"A generous and gracefully written guide to the Vietnamese-American kitchen. Andrea Nguyen was born in Vietnam and raised in southern California. Her unique understanding of both tradition and adaptation comes through clearly as she introduces us to the rich culinary legacies of Vietnam and to the dynamic evolution of Vietnamese food traditions in North America."
— Naomi Duguid
Co-author (with Jeffrey Alford) of Mangoes & Curry Leaves and Hot Sour Salty Sweet
"Andrea Nguyen is a welcome new voice for Viet food culture, full of respect for tradition yet cleverly contemporary. By helping me understand how dishes are constructed-carefully explaining timing and technique, and what each ingredient contributes-her thorough instructions enable me to explore new culinary territory."
— Elizabeth Andoh
Author of Washoku: Recipes from the Japanese Home Kitchen
"The delicious twist to Andrea Nguyen's collection of Vietnamese recipes is that they are adapted for American kitchens not by an outsider trying to tame or simplify this vivid and varied cuisine but by Vietnamese-born cooks (principally the author and her mother) concerned with preserving their rich culinary heritage."
— Colman Andrews
"Here is a cookbook about Vietnamese cooking that not only clearly and expertly teaches us how to prepare that country's food but presses our finger right against its pulse. Andrea Nguyen's prose brings so many recipes to life-from caramelized minced pork to chicken pho to crispy catfish with onions and ginger. Friendly, evocative and authoritative, Into the Vietnamese Kitchen provides a sure path for exploring a remarkable cuisine."
— John Thorne
Author of Outlaw Cook and Serious Pig
"Into the Vietnamese Kitchen is a poignant tribute to the culinary traditions that sustain the connection between immigrants and their homeland culture. Andrea Nguyen pays homage to the history of Vietnamese cooking through lore and recipes. She illuminates the secrets of authentic Vietnamese home cooking with a native's knowledge and an exile's passion. Her recipe for the legendary moon cakes is but one of this cookbook's treasures."
— Grace Young
Author of The Wisdom of the Chinese Kitchen and The Breath of a Wok
"Andrea Nguyen has taken a big step forward on behalf of Vietnamese cooking. She has written a cookbook that you can use and enjoy, layered with detail—practical, historical, and personal—that foster a deeper understanding of this ancient cuisine."
— From the foreword by Bruce Cost
Author of Asian Ingredients
Comments from Readers
Just like you, my wife came to the US in 1975. We met in that year and married in 1977. I'm an Irish lad of 53 and my dear Lan is originally from a little North of Saigon. She received your book from our son for Mother's Day this year. Of all the Vietnamese cookbooks we have (at least a dozen), I will cherish the most yours for two reasons. First for the excellent layout, recipes, and accurate descriptions you give to your recipes and how it relates to who you are and what it is like to eat with respect to your heritage. Secondly for your respectful, insightful, and heartfelt gift you give us all with the last paragraph to your introduction. When I read it, I gasped and then cried. I really understood your gift to us all. Many thanks for a book well written.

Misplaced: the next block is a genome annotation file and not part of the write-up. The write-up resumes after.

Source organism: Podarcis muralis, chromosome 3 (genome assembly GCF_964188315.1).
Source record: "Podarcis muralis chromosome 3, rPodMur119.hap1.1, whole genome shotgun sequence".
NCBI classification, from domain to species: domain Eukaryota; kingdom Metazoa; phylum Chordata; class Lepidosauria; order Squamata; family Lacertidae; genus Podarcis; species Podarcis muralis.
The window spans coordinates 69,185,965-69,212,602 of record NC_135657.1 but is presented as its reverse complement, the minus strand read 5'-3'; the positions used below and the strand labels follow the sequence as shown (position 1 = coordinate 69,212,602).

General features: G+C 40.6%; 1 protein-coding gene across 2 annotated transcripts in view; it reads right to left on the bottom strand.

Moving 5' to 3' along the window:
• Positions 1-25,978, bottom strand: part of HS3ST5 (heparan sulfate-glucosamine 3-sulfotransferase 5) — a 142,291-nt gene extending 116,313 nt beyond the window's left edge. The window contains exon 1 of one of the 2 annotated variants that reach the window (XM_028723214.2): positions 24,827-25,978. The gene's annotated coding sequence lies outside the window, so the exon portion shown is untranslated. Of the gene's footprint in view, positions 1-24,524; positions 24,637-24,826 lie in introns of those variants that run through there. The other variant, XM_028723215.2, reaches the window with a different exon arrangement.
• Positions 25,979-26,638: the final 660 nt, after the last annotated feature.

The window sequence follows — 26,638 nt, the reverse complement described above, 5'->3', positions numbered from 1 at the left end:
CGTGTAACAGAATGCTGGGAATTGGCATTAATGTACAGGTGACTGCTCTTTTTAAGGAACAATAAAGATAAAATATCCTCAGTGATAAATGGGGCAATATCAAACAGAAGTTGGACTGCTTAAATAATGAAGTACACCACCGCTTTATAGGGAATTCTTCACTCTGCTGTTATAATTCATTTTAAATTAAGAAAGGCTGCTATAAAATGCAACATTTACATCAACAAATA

I am so proud as a Vietnamese to see your website, articles and cookbooks. Congratulations on your many accomplishments! May your good taste in foods be a long and fulfilled journey in the culinary world. I also have a passion to cook at home for my family and friends.
From Duy, a graduate student at UC Santa Cruz:
I just bought your book from amazon and I can't wait to start recreate all the traditional Vietnamese food. My mom, my grandmother taught me many traditional Vietnamese dishes but I'd like to try making many other Vietnamese dishes. I think you did a great job.
From Candy, a Chowhounder in Bloomington, Indiana:
I love your new book Into the Vietnamese Kitchen and really appreciate the tip of piercing the end of the squid tail to provide a steam vent. I have a Vietnamese friend who said her mother always made that but she has never had any luck because the filling keeps seeping out. Now she knows the secret! I've made quite a number of dishes out of the book, another favorite is your corn and coconut dumplings. I made a quadruple batch for a party 2 weeks ago and people were snatching them up as fast as I could get them out of the pan! They are going to become a regular during corn season.
I just put your shrimp and cucumber salad in the fridge to chill for dinner. Looking forward to that too. My friend Cindy, who writes for our local paper and I both bought your book the same day and could not wait to show each other our new find. We have been having a lot of fun with. I may just cook my way through it this summer. I mentioned that to my husband at lunch today and he said he'd have no problem with that. . . . I was especially glad to see the charcuterie section. I have only been able to buy some of those pates inIndianapolis. It will be nice to make my own. Thank you so much!